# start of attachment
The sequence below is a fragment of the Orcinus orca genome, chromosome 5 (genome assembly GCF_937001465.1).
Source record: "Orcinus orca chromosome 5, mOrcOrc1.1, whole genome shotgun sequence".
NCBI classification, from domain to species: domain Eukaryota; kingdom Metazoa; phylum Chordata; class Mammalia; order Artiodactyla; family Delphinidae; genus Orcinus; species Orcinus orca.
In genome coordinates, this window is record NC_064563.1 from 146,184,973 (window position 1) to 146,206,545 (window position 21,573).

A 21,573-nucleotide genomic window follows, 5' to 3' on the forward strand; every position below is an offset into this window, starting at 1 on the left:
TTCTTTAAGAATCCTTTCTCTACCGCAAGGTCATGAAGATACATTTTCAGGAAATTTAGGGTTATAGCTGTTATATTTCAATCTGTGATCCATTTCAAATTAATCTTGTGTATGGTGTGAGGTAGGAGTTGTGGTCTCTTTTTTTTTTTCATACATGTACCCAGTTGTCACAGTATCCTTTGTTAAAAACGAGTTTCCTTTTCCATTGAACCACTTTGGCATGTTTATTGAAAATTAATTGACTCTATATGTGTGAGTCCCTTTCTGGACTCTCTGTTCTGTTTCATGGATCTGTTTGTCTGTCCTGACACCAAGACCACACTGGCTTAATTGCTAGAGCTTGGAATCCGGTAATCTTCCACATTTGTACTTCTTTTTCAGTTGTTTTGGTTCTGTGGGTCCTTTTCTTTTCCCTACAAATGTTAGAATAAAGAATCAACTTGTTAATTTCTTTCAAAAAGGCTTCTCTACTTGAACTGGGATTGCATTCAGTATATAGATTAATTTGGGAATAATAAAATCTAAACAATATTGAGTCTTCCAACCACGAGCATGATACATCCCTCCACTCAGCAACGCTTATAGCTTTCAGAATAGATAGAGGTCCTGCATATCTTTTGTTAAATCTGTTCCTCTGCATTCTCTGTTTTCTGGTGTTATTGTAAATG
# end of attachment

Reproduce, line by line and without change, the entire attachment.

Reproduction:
The sequence below is a fragment of the Orcinus orca genome, chromosome 5 (genome assembly GCF_937001465.1).
Source record: "Orcinus orca chromosome 5, mOrcOrc1.1, whole genome shotgun sequence".
NCBI classification, from domain to species: domain Eukaryota; kingdom Metazoa; phylum Chordata; class Mammalia; order Artiodactyla; family Delphinidae; genus Orcinus; species Orcinus orca.
In genome coordinates, this window is record NC_064563.1 from 146,184,973 (window position 1) to 146,206,545 (window position 21,573).

A 21,573-nucleotide genomic window follows, 5' to 3' on the forward strand; every position below is an offset into this window, starting at 1 on the left:
TTCTTTAAGAATCCTTTCTCTACCGCAAGGTCATGAAGATACATTTTCAGGAAATTTAGGGTTATAGCTGTTATATTTCAATCTGTGATCCATTTCAAATTAATCTTGTGTATGGTGTGAGGTAGGAGTTGTGGTCTCTTTTTTTTTTTCATACATGTACCCAGTTGTCACAGTATCCTTTGTTAAAAACGAGTTTCCTTTTCCATTGAACCACTTTGGCATGTTTATTGAAAATTAATTGACTCTATATGTGTGAGTCCCTTTCTGGACTCTCTGTTCTGTTTCATGGATCTGTTTGTCTGTCCTGACACCAAGACCACACTGGCTTAATTGCTAGAGCTTGGAATCCGGTAATCTTCCACATTTGTACTTCTTTTTCAGTTGTTTTGGTTCTGTGGGTCCTTTTCTTTTCCCTACAAATGTTAGAATAAAGAATCAACTTGTTAATTTCTTTCAAAAAGGCTTCTCTACTTGAACTGGGATTGCATTCAGTATATAGATTAATTTGGGAATAATAAAATCTAAACAATATTGAGTCTTCCAACCACGAGCATGATACATCCCTCCACTCAGCAACGCTTATAGCTTTCAGAATAGATAGAGGTCCTGCATATCTTTTGTTAAATCTGTTCCTCTGCATTCTCTGTTTTCTGGTGTTATTGTAAATG